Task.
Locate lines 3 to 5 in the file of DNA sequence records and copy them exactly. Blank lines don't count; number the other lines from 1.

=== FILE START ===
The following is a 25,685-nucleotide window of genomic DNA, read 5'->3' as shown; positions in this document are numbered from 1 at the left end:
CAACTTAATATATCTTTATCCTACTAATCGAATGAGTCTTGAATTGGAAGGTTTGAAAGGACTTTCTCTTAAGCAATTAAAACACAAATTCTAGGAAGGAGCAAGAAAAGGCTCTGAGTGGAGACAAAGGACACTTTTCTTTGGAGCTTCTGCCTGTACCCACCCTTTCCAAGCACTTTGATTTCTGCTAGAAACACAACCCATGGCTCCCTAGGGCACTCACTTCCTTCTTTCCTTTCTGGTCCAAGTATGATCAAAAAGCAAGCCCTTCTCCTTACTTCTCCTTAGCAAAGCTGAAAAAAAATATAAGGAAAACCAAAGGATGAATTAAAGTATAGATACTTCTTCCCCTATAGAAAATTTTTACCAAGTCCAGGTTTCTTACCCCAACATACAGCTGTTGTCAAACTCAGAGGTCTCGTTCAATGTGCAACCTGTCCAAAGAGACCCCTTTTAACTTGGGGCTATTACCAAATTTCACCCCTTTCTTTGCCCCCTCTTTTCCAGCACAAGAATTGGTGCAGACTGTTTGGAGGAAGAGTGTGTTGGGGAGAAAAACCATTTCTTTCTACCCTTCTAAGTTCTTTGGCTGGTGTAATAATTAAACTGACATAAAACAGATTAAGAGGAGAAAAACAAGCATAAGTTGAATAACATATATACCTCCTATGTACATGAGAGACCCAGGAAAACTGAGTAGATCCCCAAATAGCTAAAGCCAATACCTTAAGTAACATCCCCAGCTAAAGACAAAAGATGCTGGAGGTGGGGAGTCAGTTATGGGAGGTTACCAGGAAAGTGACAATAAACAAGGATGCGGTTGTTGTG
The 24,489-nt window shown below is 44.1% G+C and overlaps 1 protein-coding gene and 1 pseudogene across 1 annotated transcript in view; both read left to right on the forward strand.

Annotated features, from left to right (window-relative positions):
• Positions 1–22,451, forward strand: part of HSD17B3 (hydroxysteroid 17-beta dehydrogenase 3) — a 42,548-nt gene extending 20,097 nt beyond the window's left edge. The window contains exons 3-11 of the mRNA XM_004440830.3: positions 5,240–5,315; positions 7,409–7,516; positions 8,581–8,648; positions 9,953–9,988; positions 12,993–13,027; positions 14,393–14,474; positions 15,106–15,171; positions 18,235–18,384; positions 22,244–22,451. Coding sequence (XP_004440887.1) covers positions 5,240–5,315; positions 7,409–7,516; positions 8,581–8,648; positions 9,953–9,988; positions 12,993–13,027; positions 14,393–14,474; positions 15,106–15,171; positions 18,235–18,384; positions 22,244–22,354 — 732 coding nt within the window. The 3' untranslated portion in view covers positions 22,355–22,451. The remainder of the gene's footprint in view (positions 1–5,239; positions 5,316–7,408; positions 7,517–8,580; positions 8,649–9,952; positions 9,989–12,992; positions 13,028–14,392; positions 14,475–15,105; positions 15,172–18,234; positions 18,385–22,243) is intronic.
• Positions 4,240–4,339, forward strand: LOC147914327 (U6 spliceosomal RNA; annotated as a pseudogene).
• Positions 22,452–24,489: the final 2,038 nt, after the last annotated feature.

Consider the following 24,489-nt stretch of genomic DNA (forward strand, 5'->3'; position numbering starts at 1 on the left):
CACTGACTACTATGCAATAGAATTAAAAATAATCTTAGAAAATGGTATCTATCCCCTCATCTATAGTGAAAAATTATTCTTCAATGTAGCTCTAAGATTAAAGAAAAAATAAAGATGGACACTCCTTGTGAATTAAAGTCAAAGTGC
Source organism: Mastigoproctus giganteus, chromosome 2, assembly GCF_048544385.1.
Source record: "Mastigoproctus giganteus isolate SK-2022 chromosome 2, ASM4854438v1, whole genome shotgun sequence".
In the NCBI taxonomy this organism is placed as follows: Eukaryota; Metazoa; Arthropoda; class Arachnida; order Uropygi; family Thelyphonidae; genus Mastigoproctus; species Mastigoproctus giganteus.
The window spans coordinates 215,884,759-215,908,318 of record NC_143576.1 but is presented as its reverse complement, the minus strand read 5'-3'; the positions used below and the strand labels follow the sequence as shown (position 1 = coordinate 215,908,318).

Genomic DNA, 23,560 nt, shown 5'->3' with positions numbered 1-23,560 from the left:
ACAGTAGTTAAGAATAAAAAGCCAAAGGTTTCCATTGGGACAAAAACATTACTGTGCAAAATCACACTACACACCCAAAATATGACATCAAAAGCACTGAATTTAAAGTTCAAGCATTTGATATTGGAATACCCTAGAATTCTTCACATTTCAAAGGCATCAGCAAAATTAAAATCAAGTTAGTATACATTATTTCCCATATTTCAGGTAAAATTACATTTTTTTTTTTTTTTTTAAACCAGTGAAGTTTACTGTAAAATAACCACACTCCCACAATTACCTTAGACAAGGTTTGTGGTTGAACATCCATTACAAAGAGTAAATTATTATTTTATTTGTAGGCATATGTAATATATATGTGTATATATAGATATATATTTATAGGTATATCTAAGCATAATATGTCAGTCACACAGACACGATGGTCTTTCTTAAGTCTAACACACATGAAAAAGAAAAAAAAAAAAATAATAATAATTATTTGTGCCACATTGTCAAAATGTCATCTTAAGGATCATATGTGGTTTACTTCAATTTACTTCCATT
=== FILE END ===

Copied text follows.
The 24,489-nt window shown below is 44.1% G+C and overlaps 1 protein-coding gene and 1 pseudogene across 1 annotated transcript in view; both read left to right on the forward strand.

Annotated features, from left to right (window-relative positions):
• Positions 1–22,451, forward strand: part of HSD17B3 (hydroxysteroid 17-beta dehydrogenase 3) — a 42,548-nt gene extending 20,097 nt beyond the window's left edge. The window contains exons 3-11 of the mRNA XM_004440830.3: positions 5,240–5,315; positions 7,409–7,516; positions 8,581–8,648; positions 9,953–9,988; positions 12,993–13,027; positions 14,393–14,474; positions 15,106–15,171; positions 18,235–18,384; positions 22,244–22,451. Coding sequence (XP_004440887.1) covers positions 5,240–5,315; positions 7,409–7,516; positions 8,581–8,648; positions 9,953–9,988; positions 12,993–13,027; positions 14,393–14,474; positions 15,106–15,171; positions 18,235–18,384; positions 22,244–22,354 — 732 coding nt within the window. The 3' untranslated portion in view covers positions 22,355–22,451. The remainder of the gene's footprint in view (positions 1–5,239; positions 5,316–7,408; positions 7,517–8,580; positions 8,649–9,952; positions 9,989–12,992; positions 13,028–14,392; positions 14,475–15,105; positions 15,172–18,234; positions 18,385–22,243) is intronic.